This past week was very busy with Remote Learning/IEP Meetings. I must admit I am not a big fan of these. Connections are in and out. People are not always visible on the screen, so it is difficult to gage reactions to what is being said. I am never sure if everyone is still in the room, listening. Often in a face to face meetings people are multi-tasking. I assume it is happening at these meetings, too.
Because I am attending as the advocate for my families I do not know the staff by sight. I am unable to recognize anyone by voice. I find myself constantly saying this is Kathi when Iparticipate in the conversation. As an advocate I do that a lot.
I am sure I am not the only person who finds these meetings even more difficult to navigate than the traditional in school meeting. The important thing to remember is that these meetings are intended to be inclusive of you, the parent.
You are not invited to hear what the school wants to tell you as an audience member. You are a vital participant in the process. You have an obligation to ask questions, share information and suggestions as to what your child needs to be successful. What I have become so aware of is that thru virtual learning you have new information that needs to be shared.
In preparing for these meetings I spend several hours going over documents and speaking with the parents. It is what I normally do when I am working with a client. Virtual learning has significantly enhanced these conversations. The willingness my clients have to share their observations with me is the same willingness they, and you, must have at the meetings themselves.
Parents, I mean you, have become more aware of how your child learns and behaves in the ‘classroom setting’. ‘He does better when he is standing’, ‘he likes to be facing away from the other kids’, ‘she puts her head down but is actively listening’, ‘he knows the answers, it is really the writing part that is hard’. These behaviors are not barriers to learning. They are part of how your child learns.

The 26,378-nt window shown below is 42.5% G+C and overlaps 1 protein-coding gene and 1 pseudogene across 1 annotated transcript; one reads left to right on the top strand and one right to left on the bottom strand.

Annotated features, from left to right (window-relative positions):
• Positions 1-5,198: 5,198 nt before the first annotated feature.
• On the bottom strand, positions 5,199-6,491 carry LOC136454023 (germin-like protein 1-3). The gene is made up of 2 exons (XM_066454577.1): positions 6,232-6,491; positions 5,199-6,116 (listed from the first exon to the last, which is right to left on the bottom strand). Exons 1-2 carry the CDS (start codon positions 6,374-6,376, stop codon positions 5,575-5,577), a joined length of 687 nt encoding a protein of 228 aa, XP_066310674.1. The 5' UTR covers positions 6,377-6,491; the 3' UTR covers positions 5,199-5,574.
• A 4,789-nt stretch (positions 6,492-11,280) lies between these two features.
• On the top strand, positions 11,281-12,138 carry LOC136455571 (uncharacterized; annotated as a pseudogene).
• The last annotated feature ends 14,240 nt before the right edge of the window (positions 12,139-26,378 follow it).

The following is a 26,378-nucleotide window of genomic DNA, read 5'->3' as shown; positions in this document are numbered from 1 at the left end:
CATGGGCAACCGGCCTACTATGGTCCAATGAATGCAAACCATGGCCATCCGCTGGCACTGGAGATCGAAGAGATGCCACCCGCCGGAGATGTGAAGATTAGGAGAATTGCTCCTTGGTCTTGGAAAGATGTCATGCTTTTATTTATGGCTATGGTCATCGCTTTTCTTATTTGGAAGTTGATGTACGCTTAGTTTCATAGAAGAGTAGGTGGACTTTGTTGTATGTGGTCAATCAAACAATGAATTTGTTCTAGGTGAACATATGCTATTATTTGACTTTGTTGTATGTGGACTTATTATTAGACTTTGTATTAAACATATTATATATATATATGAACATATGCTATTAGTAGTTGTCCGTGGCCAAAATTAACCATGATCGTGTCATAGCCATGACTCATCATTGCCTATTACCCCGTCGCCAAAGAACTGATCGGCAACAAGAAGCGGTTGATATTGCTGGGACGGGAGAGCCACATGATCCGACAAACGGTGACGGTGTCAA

These behaviors need to be shared and developed into accommodations that are workable in the classroom. As your children return to brick and mortar learning you must take what you see working in the virtual setting and advocate for its appropriate use in the face to face model.
At one of my meetings this week. The willingness to take parent observations and put appropriate, out of the box, accommodations into the IEP almost brought me to tears. Not only were the teachers and specialists willing to listen to the parents, they presented suggestions as to how they would support the accommodations across all settings. This is key to the effective implementation of accommodations that are creative and child centered.
Teachers must be supported in how to implement the non-standard accommodation so that they feel comfortable in doing something different. They must be reminded that what a good accommodation accomplishes is the facilitation of learning and the demonstration of that learning by the child.
Before your next meeting think about what you know your child can do and how they like to do it. Brainstorm ways this can look.
At the meeting state what you see working at home and ask how that could be accomplished in the classroom setting?
Would your child benefit from an island marked out on the floor in which they can move during Instruction?
Would they benefit from a study corral to block out distractions?
Is sitting on the floor their preferred place to read?
Be open and invite help from the staff to support your child’s growth. Be a part of the conversation. You are not there to listen and agree. You are there to craft a learning plan for your child and their needs.
Have a question? Reach out today.